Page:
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Dr. Nanotech vs. Cancer

January 14, 2005

Nanosensors being developed by California Institute of Technology researchers will simultaneously look for thousands of different biomolecules and could be the basis for more accurate, cheaper, and more convenient cancer tests.

To turn a nanowire into a transistor, the researchers bring each of its ends into contact with metal wires so that a current can be passed through it. They then position an electrode close to the nanowire. Charging… read more

DNA scheme builds computers

January 13, 2005

Researchers have devised a pair of computer architectures that would be built from self-assembling DNA.

Computers assembled by DNA have the potential to be extremely small, fast and inexpensive, and would consume very little power.

The researchers’ architectures call for single-stranded artificial DNA molecules that have silicon nanorods attached to their ends to assemble into circuit patterns. The DNA junctions between rods are then plated with metal to… read more

Conversations control computers

January 13, 2005

Researchers from the Georgia Institute of Technology are aiming to decrease day-to-day data entry and to augment users’ memories with a method that allows handheld computers to harvest keywords from conversations and make use of relevant information without interrupting the personal interactions.

Video organizes paper

January 13, 2005

University of Washington researchers are working to more closely integrate the paper world with the world of electronic data.

Their system uses a computer and overhead video camera to track physical documents on a desk and automatically link them to appropriate electronic documents.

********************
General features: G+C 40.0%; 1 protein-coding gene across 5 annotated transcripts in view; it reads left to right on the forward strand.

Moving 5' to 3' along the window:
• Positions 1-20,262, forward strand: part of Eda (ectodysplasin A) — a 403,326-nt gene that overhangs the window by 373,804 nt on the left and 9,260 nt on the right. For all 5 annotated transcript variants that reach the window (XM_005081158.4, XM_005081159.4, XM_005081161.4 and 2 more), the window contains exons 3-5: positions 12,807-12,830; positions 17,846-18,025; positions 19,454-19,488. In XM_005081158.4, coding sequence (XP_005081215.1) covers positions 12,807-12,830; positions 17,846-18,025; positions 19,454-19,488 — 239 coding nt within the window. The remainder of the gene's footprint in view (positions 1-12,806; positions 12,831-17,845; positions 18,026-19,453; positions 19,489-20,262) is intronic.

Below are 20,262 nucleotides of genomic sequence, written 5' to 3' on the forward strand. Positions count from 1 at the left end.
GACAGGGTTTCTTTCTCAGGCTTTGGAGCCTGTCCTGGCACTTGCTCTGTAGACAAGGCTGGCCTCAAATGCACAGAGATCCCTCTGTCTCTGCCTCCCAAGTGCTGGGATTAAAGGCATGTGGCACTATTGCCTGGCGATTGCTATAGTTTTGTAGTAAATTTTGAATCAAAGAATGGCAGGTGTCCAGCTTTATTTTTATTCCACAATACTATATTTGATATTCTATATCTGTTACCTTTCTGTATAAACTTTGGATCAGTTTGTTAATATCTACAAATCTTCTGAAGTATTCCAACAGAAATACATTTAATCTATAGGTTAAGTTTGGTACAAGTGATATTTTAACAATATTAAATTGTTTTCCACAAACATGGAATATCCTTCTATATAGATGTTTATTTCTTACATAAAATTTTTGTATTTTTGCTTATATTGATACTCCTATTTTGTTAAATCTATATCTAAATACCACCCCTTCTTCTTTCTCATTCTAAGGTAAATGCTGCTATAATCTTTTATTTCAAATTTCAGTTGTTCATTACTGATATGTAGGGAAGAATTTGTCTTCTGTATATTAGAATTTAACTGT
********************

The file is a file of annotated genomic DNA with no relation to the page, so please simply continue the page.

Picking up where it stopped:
The paper-tracking system allows users to pinpoint the location of a given document within a stack of documents on the desktop. Users can find documents… read more

Facing Biotech Foods Without the Fear Factor

January 13, 2005

Contrary to public perception, nearly every food we eat has been genetically modified, through centuries of crosses, both within and between species, and for most of the last century through mutations induced by bombarding seeds with chemicals or radiation.

In each of these techniques, dozens, hundreds, even thousands of genes of unknown function are transferred or modified to produce new food varieties.

But alarmist warnings about the possible… read more

‘Morse code’ signal switches genes

January 13, 2005

Cells use a morse code-like signal to switch genes on and off, researchers have found.

According to Professor Douglas Kell, who sits on the UK’s Biotechnology and Biological Sciences Research Council and is a member of the research team, “This raises new challenges for drug designers. It appears that simply aiming to knock down signalling molecules with drugs, as many people are trying to do, may have weak or… read more

Making microscopes go faster

January 12, 2005

Scientists in the US and Israel have demonstrated an atomic force microscope that can take images of periodic processes with a time resolution of microseconds.

Higher temporal resolutions can be obtained by using the AFM in a “force-sensing” mode, which can detect movements from a single point on a sample. They improved on the technique by combining a series of individual force-sensing measurements to construct images.

The method… read more

Nanoneedle gets into cells

January 12, 2005

Japanese scientists have used nanoneedles attached to an atomic force microscope to penetrate the nucleus of living cells.